Drumsagard Village was once the home to a 14th century stone castle which towered over the countryside in what is now known as South Lanarkshire. The area was also known as Drumsargart or Drumsargard, meaning 'ridge of the priest'. The castle was made of very heavy stone and built on the site of a such earlier timber fortification on top of an artificial mound. The mound was used to keep the fortification above flood-prone land. The mound it self can been seen in the picture below.
It is still possible to see part of this artificial ridge, about 100 yards south-west of Hallside village near Cambuslang.The land originally belonged to John Moray of Drumsagard but it was forfeited in 1306 by Edward I for supporting Robert the Bruce during the Wars of Independence. Like the massive Bothwell Castle, built by John's relative Walter Moray, a few miles to the east, it came under the ownership of the Douglas's around 1370.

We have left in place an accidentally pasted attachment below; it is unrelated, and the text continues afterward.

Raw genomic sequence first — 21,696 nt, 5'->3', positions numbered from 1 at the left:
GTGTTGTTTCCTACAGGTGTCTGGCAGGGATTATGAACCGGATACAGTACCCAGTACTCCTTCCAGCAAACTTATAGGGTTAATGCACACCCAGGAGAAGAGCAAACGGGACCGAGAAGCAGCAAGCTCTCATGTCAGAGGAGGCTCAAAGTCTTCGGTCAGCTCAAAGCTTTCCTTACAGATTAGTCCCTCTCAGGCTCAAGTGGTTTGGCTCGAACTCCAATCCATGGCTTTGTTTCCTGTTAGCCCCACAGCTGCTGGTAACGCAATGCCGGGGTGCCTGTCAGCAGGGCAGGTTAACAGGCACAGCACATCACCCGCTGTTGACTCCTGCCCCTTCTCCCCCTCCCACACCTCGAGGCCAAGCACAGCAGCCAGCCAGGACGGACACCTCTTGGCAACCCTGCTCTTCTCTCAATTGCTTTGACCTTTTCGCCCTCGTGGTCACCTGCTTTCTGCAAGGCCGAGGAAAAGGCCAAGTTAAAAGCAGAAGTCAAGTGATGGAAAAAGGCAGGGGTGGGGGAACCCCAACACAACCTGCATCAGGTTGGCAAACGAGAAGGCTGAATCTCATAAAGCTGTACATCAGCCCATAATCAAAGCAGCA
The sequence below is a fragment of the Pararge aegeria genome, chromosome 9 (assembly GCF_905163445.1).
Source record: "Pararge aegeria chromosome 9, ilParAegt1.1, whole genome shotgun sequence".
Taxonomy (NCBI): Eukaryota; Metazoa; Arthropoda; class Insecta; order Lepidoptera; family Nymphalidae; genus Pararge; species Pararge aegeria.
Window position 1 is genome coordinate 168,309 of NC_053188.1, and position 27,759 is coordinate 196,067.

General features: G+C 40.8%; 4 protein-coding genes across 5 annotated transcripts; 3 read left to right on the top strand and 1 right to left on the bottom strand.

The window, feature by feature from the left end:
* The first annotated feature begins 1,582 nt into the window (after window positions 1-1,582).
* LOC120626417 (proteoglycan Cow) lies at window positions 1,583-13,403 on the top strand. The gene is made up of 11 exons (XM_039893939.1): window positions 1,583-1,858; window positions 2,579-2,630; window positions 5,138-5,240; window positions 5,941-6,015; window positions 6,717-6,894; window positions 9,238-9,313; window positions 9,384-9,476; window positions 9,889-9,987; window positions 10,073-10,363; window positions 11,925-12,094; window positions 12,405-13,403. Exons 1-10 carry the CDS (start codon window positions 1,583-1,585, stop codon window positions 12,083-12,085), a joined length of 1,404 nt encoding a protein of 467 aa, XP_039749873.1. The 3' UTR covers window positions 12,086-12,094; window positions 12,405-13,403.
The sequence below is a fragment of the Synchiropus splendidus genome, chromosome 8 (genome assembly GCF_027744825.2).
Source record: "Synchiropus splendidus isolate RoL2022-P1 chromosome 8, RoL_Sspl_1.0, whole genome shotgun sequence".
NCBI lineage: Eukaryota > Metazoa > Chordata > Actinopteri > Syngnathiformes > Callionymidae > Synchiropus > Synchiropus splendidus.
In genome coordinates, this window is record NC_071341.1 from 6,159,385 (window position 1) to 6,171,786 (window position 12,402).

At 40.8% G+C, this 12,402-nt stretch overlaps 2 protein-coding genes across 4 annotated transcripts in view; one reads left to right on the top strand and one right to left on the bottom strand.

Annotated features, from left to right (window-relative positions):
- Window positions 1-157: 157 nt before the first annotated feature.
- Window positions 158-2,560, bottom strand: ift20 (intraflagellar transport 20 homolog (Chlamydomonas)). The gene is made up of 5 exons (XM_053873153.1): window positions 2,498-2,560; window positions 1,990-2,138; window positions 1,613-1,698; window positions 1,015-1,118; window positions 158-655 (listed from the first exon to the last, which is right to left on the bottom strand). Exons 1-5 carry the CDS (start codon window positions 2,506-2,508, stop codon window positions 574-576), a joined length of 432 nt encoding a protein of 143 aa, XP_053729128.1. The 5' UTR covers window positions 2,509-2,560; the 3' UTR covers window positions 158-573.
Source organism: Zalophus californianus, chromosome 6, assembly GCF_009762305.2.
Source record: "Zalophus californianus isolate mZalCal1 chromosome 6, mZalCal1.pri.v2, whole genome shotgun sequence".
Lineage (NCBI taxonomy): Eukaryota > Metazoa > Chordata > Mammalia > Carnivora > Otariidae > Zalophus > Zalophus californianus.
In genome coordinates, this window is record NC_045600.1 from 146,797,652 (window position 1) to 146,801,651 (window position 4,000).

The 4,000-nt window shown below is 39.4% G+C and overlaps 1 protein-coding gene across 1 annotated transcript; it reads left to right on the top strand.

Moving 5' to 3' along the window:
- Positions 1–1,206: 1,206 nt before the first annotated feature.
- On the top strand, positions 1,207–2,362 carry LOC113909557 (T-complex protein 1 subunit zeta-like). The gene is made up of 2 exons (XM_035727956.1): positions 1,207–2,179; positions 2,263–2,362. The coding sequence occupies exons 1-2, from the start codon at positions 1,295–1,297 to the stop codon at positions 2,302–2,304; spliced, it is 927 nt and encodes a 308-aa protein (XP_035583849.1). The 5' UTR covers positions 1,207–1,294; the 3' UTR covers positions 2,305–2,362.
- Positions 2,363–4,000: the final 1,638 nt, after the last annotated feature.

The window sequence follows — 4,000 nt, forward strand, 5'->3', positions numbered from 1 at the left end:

With the demise of the Black Douglas family in 1455, Drumsagard was gifted to the Duke of Hamilton by James II. However, it was allowed to fall into ruin and by 1770 the last stones of the castle had been removed to build the Hallside farms nearby. The mound remained little touched for another century before its size slowly reduced with agricultural activity. The name of the barony of Drumsagard was changed to Cambuslang in the 17th century. The Hamiltons retained the land until the 1920's, when it was sold.